Wimbledon 'Upsets' Get Linguist Thinking | KUOW News and Information

Wimbledon 'Upsets' Get Linguist Thinking

Jul 5, 2013
Originally published on July 6, 2013 3:20 am

It’s down to the wire at Wimbledon, the men’s finals are on Sunday, the women’s on Saturday. And some of the biggest names will not be participating, because there have been a lot of upsets—Roger Federer, Rafael Nadal, Serena Williams and Maria Sharapova all lost in the early rounds. These upsets had linguist Ben Zimmer thinking about the use of the word “upset.”

And that got him thinking about a horse race in 1919.

“There’s a popular story that involves a race that happened in 1919,” Zimmer said. “The thoroughbred Man o’ War, who was a great racehorse of the day, lost the only race of his career to a horse named Upset, believe it or not.”

In popular mythology, this race gave rise to this usage in different sports of the word “upset” for the unexpected defeat of a favorite.

However, Zimmer says, there are some holes in this story.

Zimmer found the term “upset” used in horse racing in 1857, decades before the famous 1919 race.

In the nineteenth century, the term “upset” was often used to mean “overturn,” like the phrase “upset a boat” as in “capsize a boat.”

“So it wasn’t a big stretch for that to carry over into horse racing,” Zimmer said.

Zimmer thinks that the horse race of 1919 helped to popularize the term “upset” in the popular imagination.

But perhaps it got too popular.

Zimmer found a sportswriter for the Chicago Tribune writing in 1928 that the term was overused, because it was convenient for newspaper columns.

“I think sport writers might still be guilty overusing that term,” said Zimmer, “although in a case like Wimbledon this year it’s certainly justified.”


  • Ben Zimmer, language columnist for The Wall Street Journal
Copyright 2018 NPR. To see more, visit http://www.npr.org/.


This is HERE AND NOW. And after two weeks of some wild tennis, it is down to the wire at Wimbledon. The men's finals are on Sunday. The Women's finals are tomorrow. But some of the biggest names in tennis will not be participating because there have been a lot of upsets this year. That got Ben Zimmer thinking about the word upset and how we are using it. He's a linguist and writes a column on language for The Wall Street Journal. Ben, welcome.

BEN ZIMMER: Thanks for having me.

HOBSON: Well, so we often think of upset when we're talking about some person in sports who wins despite being the underdog. But it goes pretty far back, that word upset.

ZIMMER: It does go far back. There's a popular story that involves a race that happened in 1919. The thoroughbred Man o'War, who was a great race horse of the day, lost the only race of his career to a horse named Upset, believe it or not. So the way it's told in racing lore is that because of this race, which was one by the horse Upset, that gave rise to this usage across different sports for an unexpected defeat of a favorite.

But there are some holes in that explanation, the biggest hole being horse racing was using this term upset as both a noun and a verb for many decades before that famous 1919 race.

HOBSON: Yeah. You found an example dating all the way back to 1857.

ZIMMER: Yeah. I found that one in a sporting journal based in New York called The Spirit of the Times, and it was - the favorite Ellimere was upset by the Dipthong Cult. Now, in the 19th century, that word upset had a lot of different meanings. It could mean actually overturning something, like if you capsize a boat, the boat would be upset.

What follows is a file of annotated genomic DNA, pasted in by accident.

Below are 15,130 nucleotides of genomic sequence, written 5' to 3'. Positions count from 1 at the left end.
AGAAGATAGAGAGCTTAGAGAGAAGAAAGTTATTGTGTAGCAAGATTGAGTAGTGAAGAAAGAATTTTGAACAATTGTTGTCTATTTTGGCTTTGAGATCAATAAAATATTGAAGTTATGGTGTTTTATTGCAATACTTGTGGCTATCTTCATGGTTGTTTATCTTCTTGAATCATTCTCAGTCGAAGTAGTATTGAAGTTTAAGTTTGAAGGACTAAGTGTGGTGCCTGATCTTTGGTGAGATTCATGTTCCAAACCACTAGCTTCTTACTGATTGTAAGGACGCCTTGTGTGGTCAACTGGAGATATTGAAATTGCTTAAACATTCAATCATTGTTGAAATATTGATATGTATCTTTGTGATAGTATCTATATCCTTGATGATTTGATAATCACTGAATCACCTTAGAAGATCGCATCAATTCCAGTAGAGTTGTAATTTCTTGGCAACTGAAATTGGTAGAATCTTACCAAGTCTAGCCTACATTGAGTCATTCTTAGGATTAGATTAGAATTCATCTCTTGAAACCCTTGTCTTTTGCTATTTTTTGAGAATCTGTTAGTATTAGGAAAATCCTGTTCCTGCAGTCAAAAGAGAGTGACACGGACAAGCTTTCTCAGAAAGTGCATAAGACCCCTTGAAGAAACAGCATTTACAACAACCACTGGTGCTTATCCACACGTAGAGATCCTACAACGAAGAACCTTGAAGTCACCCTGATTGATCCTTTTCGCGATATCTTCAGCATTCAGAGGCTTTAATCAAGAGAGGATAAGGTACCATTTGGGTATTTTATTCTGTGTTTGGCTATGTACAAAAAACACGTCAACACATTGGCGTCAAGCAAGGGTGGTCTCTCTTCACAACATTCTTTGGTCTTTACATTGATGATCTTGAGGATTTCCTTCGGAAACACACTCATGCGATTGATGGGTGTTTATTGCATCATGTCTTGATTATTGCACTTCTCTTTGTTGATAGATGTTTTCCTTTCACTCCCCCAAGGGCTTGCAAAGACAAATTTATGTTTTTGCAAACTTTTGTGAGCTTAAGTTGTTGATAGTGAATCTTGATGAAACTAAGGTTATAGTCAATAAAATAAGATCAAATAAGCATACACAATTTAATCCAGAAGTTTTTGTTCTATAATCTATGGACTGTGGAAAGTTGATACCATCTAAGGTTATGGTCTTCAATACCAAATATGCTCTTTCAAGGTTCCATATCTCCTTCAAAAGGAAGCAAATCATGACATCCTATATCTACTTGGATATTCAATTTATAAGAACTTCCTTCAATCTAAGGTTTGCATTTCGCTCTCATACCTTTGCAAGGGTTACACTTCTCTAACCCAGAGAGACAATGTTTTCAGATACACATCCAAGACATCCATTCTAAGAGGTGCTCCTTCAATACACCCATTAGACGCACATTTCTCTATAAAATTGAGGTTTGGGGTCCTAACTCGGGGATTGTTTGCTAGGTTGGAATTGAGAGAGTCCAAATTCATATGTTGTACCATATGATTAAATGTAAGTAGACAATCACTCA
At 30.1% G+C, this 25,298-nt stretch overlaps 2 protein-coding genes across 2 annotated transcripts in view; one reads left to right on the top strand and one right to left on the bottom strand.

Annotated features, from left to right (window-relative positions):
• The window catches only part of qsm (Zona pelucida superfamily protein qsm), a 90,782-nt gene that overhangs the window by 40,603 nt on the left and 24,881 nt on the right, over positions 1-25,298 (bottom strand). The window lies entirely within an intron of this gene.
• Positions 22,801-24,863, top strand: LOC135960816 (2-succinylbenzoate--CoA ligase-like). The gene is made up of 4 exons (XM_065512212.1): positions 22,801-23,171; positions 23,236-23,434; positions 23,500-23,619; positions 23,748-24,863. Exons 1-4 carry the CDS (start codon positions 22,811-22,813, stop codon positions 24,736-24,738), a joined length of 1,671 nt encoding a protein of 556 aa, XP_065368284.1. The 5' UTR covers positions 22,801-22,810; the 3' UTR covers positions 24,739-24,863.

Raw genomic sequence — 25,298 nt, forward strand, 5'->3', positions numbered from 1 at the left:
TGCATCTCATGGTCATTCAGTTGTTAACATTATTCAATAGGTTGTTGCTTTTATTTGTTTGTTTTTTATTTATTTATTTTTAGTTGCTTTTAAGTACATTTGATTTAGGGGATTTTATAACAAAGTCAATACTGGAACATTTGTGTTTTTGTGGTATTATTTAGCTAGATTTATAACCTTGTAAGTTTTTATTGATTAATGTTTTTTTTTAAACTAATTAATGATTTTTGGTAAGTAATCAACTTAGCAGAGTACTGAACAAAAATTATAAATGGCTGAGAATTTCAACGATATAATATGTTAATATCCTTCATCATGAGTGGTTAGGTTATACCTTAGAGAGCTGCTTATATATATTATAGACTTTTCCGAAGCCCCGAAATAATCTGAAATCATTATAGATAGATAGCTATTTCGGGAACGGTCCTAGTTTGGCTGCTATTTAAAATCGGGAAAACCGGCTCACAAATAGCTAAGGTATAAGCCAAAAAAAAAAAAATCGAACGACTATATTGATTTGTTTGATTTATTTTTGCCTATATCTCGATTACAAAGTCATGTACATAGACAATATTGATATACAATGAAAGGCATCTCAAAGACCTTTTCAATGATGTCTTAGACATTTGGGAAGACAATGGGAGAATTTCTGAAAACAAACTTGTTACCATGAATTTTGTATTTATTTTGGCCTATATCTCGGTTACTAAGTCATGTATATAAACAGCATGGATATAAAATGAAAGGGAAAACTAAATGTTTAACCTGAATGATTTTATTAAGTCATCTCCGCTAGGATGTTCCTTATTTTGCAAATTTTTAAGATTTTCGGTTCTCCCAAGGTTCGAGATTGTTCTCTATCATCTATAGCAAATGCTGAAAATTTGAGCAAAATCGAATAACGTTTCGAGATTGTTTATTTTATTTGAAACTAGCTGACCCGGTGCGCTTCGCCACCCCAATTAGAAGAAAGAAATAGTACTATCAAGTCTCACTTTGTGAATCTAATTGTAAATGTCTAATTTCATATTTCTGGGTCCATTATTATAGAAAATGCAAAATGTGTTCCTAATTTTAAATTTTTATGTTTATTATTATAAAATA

And it had some metaphorical meanings already, too. So it wasn't a big stretch for that to carry over into horse racing to talk about what happens when the favored horse is beaten by another one.

HOBSON: Well, so based on your research on this, are we using the term correctly now?

ZIMMER: It's probably overused by sportswriters. It's interesting. I think after that famous horserace of 1919, even though the horse Upset wasn't responsible for the term, that race helped to popularize it in the popular imagination. And so sportswriters were using it a lot. And already in 1928, there was a sportswriter in the Chicago Tribune who said, we're overusing this.

And the only reason we're using it is because it's a short word, and it fits nicely into headlines.


ZIMMER: So I think that sportswriters might still be guilty of overusing that term although in the case like Wimbledon this year, it's certainly justified.

HOBSON: Well - and political writers too. I mean, it's used in politics all the time.

ZIMMER: That's true. There are many different types of upsets in politics as well, and that's the usage that goes back a ways, too. In fact, one possibility for the reason that that horse was named Upset was because it had these political connotations. In fact, his mother was a mare named Pankhurst, which is named after the British family that led the fight for women suffrage. And Pankhurst's father, the sire, was named Voter. And so, there was this whole line of political names. So perhaps that was why Upset was called Upset in the first place.

HOBSON: It must be difficult to look back and find all these uses of upset from way back in the 1850s when upset is also a word that you would use in a different way to say, I'm upset about something.

ZIMMER: That's true. I mean, it did have these many different meanings. But if you know where to look in the newspaper databases, you can restrict your search to just articles about horse racing, for instance. And that way, you can really zero in on how this usage developed before the famous horse race of 1919.

HOBSON: Ben Zimmer is a linguist. He writes a column on language for The Wall Street Journal. Ben, thank you so much.

ZIMMER: Thanks. Always a pleasure. Transcript provided by NPR, Copyright NPR.